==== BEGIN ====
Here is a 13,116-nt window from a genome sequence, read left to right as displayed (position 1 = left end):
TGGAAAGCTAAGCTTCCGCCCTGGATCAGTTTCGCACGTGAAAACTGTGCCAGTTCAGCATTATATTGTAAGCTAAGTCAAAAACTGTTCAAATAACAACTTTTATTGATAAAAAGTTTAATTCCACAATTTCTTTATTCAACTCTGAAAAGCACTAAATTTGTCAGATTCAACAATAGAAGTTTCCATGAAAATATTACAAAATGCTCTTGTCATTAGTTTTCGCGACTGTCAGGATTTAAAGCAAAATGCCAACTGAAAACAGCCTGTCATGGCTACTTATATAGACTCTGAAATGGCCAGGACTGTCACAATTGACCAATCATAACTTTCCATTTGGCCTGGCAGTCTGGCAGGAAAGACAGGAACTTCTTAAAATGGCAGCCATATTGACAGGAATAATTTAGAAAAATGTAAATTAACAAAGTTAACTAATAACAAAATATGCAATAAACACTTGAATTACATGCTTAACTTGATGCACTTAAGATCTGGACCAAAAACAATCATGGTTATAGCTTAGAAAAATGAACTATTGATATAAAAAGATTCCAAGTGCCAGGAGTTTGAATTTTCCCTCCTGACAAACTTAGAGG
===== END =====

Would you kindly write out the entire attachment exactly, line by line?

Here is a 13,116-nt window from a genome sequence, read left to right as displayed (position 1 = left end):
TGGAAAGCTAAGCTTCCGCCCTGGATCAGTTTCGCACGTGAAAACTGTGCCAGTTCAGCATTATATTGTAAGCTAAGTCAAAAACTGTTCAAATAACAACTTTTATTGATAAAAAGTTTAATTCCACAATTTCTTTATTCAACTCTGAAAAGCACTAAATTTGTCAGATTCAACAATAGAAGTTTCCATGAAAATATTACAAAATGCTCTTGTCATTAGTTTTCGCGACTGTCAGGATTTAAAGCAAAATGCCAACTGAAAACAGCCTGTCATGGCTACTTATATAGACTCTGAAATGGCCAGGACTGTCACAATTGACCAATCATAACTTTCCATTTGGCCTGGCAGTCTGGCAGGAAAGACAGGAACTTCTTAAAATGGCAGCCATATTGACAGGAATAATTTAGAAAAATGTAAATTAACAAAGTTAACTAATAACAAAATATGCAATAAACACTTGAATTACATGCTTAACTTGATGCACTTAAGATCTGGACCAAAAACAATCATGGTTATAGCTTAGAAAAATGAACTATTGATATAAAAAGATTCCAAGTGCCAGGAGTTTGAATTTTCCCTCCTGACAAACTTAGAGG